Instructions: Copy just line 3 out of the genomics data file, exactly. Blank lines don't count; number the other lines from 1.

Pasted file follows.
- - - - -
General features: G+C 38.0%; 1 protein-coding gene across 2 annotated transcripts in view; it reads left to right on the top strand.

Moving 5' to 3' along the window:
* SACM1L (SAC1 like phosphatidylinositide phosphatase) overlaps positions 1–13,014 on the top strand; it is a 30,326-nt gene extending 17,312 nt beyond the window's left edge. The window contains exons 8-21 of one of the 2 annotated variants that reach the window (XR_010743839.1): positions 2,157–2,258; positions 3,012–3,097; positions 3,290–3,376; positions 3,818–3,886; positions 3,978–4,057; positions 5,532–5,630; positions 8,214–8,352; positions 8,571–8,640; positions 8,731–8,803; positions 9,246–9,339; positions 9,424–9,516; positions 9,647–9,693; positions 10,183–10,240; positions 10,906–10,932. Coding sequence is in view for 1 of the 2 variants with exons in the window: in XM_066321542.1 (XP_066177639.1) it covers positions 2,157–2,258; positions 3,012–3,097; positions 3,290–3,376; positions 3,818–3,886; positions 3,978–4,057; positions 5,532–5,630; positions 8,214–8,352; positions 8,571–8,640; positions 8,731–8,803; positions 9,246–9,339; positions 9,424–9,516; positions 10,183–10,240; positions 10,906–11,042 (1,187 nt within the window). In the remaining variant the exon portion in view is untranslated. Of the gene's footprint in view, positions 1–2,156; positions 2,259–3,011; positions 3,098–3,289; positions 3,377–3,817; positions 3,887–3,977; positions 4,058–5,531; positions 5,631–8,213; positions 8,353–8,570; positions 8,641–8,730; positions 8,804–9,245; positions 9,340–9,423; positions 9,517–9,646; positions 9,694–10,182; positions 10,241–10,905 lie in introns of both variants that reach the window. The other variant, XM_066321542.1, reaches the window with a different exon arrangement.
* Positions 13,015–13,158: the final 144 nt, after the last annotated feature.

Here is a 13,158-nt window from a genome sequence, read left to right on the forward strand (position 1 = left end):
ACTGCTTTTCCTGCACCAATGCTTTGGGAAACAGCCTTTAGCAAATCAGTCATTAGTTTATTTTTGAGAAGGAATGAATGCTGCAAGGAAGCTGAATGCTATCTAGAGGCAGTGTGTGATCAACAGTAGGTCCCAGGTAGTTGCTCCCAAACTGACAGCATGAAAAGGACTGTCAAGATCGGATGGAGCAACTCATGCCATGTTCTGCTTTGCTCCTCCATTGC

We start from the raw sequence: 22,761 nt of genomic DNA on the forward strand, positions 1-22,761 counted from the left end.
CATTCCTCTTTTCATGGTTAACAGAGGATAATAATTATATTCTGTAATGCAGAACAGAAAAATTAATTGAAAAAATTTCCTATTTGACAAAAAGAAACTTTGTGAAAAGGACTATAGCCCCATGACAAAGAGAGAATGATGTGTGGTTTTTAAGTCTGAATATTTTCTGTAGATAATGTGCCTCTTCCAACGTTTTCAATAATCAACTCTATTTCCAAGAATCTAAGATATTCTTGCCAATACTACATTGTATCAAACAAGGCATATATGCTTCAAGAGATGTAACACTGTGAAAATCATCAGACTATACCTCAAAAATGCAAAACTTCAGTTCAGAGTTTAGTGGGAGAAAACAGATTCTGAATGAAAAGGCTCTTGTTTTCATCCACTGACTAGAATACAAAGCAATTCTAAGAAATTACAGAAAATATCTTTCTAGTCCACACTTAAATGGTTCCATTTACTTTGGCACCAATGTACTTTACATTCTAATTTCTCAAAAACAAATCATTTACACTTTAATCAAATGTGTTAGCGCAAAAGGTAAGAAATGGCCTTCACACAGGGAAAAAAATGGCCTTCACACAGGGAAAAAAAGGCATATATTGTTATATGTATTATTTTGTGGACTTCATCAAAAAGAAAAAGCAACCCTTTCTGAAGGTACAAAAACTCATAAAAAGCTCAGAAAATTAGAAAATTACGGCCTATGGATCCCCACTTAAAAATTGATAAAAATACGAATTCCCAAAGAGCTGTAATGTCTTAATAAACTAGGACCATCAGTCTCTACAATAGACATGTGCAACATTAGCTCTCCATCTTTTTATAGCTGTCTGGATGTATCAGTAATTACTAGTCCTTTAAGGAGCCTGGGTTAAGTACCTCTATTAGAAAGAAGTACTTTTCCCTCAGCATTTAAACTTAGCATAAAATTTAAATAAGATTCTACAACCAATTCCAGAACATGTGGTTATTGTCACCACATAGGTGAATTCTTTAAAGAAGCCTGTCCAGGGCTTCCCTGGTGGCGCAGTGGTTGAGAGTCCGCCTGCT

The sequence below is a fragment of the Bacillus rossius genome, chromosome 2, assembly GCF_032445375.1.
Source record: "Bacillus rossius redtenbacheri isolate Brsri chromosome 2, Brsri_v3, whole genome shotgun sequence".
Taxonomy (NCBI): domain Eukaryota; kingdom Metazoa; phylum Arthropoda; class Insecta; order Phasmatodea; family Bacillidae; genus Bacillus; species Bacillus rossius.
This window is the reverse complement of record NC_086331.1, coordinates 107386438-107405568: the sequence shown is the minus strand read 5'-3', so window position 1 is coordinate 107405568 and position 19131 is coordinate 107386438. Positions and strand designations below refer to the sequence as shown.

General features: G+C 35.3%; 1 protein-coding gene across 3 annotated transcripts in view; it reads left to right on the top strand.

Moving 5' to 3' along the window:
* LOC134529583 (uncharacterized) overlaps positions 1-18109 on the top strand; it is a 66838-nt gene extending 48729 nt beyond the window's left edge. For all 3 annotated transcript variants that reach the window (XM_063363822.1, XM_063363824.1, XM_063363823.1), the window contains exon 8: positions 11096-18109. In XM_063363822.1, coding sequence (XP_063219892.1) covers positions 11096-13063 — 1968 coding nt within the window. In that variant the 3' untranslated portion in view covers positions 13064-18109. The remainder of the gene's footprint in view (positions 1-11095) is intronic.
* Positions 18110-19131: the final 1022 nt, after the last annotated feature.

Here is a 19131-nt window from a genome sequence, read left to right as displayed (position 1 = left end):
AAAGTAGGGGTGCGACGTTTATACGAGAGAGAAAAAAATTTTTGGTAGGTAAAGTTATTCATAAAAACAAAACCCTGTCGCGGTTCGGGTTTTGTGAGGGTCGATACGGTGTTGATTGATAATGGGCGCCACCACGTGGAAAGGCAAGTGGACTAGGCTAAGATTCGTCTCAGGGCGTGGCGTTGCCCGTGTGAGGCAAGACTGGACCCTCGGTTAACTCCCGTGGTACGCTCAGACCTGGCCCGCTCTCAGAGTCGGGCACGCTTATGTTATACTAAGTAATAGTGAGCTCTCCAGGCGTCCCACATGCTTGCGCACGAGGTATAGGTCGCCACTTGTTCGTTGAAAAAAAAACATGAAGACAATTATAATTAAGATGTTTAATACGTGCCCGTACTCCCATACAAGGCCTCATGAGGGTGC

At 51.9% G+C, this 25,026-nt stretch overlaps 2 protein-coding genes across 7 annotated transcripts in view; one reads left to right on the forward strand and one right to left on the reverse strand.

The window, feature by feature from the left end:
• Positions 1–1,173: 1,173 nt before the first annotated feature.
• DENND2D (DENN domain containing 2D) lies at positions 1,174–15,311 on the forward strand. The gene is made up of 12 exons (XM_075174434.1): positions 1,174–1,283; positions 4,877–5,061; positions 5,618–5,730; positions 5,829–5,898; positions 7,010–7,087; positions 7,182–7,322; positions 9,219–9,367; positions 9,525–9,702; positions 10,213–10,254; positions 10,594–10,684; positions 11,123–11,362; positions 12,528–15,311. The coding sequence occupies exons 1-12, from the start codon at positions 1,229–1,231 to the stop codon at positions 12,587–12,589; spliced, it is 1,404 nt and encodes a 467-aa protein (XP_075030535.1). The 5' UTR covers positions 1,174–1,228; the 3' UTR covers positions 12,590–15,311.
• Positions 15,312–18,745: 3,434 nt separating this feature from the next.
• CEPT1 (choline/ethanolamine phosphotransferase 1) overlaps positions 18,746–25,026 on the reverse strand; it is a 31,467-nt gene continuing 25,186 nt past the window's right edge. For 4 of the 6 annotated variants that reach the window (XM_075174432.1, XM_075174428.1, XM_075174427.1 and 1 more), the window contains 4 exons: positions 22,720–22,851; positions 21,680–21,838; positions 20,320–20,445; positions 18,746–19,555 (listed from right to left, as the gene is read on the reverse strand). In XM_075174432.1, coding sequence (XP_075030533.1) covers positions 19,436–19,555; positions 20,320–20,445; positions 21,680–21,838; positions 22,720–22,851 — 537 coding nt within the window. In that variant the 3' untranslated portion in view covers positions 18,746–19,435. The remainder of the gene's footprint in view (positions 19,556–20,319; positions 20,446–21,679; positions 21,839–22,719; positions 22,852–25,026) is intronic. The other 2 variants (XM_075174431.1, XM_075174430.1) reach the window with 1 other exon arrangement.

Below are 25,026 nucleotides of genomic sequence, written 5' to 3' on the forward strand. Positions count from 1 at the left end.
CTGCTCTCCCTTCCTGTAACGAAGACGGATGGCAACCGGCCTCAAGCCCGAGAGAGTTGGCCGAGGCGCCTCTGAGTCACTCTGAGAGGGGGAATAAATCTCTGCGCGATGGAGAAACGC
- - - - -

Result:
* SACM1L (SAC1 like phosphatidylinositide phosphatase) overlaps positions 1–13,014 on the top strand; it is a 30,326-nt gene extending 17,312 nt beyond the window's left edge. The window contains exons 8-21 of one of the 2 annotated variants that reach the window (XR_010743839.1): positions 2,157–2,258; positions 3,012–3,097; positions 3,290–3,376; positions 3,818–3,886; positions 3,978–4,057; positions 5,532–5,630; positions 8,214–8,352; positions 8,571–8,640; positions 8,731–8,803; positions 9,246–9,339; positions 9,424–9,516; positions 9,647–9,693; positions 10,183–10,240; positions 10,906–10,932. Coding sequence is in view for 1 of the 2 variants with exons in the window: in XM_066321542.1 (XP_066177639.1) it covers positions 2,157–2,258; positions 3,012–3,097; positions 3,290–3,376; positions 3,818–3,886; positions 3,978–4,057; positions 5,532–5,630; positions 8,214–8,352; positions 8,571–8,640; positions 8,731–8,803; positions 9,246–9,339; positions 9,424–9,516; positions 10,183–10,240; positions 10,906–11,042 (1,187 nt within the window). In the remaining variant the exon portion in view is untranslated. Of the gene's footprint in view, positions 1–2,156; positions 2,259–3,011; positions 3,098–3,289; positions 3,377–3,817; positions 3,887–3,977; positions 4,058–5,531; positions 5,631–8,213; positions 8,353–8,570; positions 8,641–8,730; positions 8,804–9,245; positions 9,340–9,423; positions 9,517–9,646; positions 9,694–10,182; positions 10,241–10,905 lie in introns of both variants that reach the window. The other variant, XM_066321542.1, reaches the window with a different exon arrangement.